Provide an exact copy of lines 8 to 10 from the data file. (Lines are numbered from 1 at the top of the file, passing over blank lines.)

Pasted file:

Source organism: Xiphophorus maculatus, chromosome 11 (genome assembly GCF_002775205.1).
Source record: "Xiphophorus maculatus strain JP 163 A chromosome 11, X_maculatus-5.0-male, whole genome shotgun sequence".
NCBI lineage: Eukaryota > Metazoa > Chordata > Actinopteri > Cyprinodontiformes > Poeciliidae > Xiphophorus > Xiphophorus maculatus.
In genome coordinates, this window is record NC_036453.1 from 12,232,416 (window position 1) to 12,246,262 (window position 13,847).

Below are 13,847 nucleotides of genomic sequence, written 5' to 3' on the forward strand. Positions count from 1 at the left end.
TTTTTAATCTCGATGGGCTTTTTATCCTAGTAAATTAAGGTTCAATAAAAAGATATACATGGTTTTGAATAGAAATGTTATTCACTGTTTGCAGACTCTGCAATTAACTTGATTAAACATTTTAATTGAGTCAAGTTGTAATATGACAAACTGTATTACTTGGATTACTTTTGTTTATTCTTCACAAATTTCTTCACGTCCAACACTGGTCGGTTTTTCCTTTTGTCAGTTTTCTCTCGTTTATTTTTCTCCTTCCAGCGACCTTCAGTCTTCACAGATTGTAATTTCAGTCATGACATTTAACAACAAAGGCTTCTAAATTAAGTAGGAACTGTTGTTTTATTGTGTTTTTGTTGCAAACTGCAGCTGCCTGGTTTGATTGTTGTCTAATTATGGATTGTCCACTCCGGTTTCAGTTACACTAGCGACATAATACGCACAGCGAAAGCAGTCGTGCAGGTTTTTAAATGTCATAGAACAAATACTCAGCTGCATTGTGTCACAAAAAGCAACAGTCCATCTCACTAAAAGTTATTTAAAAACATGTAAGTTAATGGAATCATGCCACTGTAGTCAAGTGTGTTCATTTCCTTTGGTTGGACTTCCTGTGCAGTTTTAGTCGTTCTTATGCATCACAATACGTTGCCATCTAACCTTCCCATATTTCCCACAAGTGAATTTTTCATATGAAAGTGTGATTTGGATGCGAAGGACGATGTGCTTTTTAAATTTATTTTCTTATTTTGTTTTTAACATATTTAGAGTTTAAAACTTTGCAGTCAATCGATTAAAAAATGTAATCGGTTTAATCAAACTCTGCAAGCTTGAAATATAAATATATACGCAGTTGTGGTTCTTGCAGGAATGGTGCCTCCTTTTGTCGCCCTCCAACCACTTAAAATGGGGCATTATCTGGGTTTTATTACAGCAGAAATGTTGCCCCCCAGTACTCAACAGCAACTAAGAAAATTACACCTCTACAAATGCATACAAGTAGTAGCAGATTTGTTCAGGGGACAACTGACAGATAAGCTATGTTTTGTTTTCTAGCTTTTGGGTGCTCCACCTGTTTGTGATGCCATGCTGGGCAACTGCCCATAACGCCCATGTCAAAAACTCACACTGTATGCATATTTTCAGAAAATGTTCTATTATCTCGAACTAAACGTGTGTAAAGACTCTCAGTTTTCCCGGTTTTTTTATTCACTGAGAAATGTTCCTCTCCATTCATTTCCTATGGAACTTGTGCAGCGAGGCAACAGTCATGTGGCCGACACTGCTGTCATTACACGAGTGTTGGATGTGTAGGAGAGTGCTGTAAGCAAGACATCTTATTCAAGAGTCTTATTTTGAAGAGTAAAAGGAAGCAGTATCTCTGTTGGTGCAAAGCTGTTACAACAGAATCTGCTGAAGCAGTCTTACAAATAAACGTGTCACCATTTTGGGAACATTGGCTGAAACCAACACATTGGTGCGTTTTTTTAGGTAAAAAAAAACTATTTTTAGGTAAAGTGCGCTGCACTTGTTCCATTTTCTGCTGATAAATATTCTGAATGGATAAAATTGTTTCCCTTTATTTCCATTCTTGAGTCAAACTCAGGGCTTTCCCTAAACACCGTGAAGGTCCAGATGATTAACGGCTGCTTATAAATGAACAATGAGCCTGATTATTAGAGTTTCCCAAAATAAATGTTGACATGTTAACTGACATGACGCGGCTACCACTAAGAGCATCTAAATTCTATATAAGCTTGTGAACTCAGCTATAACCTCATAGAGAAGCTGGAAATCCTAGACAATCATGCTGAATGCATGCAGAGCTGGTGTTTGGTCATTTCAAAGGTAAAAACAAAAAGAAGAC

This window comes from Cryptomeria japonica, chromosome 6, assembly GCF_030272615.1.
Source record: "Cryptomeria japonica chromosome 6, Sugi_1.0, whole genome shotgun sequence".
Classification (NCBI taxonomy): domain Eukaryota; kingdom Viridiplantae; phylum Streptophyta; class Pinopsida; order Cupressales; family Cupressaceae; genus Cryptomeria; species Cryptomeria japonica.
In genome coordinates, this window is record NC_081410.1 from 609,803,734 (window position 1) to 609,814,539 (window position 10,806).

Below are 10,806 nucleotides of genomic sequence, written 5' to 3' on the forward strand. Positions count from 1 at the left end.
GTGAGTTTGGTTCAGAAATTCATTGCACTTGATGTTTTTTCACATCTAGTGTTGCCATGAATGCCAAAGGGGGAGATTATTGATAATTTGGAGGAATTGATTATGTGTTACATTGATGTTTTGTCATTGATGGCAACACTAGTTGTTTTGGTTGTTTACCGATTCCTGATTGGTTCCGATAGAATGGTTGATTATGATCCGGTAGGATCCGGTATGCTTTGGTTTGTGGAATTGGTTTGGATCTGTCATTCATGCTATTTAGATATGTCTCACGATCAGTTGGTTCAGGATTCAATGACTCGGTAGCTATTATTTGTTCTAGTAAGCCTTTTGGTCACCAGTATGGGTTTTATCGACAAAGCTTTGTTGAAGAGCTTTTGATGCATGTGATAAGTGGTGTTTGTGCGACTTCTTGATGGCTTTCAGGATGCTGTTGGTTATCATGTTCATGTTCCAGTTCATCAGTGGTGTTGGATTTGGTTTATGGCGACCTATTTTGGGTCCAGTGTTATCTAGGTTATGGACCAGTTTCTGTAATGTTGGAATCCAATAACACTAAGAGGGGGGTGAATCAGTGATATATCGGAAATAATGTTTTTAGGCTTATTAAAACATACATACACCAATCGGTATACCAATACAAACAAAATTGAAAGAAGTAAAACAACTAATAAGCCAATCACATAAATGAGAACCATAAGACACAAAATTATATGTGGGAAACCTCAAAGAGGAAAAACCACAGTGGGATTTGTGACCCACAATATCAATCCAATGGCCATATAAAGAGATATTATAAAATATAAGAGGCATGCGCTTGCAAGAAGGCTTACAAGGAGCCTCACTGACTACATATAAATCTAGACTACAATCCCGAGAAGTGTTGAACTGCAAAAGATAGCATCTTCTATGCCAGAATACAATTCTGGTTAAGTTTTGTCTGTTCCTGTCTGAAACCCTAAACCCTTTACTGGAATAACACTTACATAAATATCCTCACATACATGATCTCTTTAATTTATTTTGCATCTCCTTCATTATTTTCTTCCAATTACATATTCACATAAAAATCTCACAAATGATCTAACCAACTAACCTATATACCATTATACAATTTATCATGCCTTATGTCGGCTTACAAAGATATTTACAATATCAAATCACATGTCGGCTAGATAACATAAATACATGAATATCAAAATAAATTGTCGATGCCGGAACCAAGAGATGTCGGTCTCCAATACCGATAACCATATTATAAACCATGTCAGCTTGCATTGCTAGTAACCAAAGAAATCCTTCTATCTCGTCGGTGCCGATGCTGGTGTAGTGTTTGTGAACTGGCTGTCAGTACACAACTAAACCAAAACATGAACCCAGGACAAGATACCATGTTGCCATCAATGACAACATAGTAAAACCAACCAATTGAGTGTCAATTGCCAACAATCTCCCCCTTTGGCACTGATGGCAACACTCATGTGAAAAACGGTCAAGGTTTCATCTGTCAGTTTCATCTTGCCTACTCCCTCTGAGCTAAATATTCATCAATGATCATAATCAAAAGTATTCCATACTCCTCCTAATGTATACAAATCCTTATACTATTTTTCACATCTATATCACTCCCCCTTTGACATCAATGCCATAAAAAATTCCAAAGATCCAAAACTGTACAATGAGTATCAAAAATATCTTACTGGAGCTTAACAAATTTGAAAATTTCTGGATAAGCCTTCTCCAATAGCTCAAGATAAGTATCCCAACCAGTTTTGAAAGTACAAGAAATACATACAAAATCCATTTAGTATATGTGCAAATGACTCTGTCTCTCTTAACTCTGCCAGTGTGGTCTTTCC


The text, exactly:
Source record: "Cryptomeria japonica chromosome 6, Sugi_1.0, whole genome shotgun sequence".
Classification (NCBI taxonomy): domain Eukaryota; kingdom Viridiplantae; phylum Streptophyta; class Pinopsida; order Cupressales; family Cupressaceae; genus Cryptomeria; species Cryptomeria japonica.
In genome coordinates, this window is record NC_081410.1 from 609,803,734 (window position 1) to 609,814,539 (window position 10,806).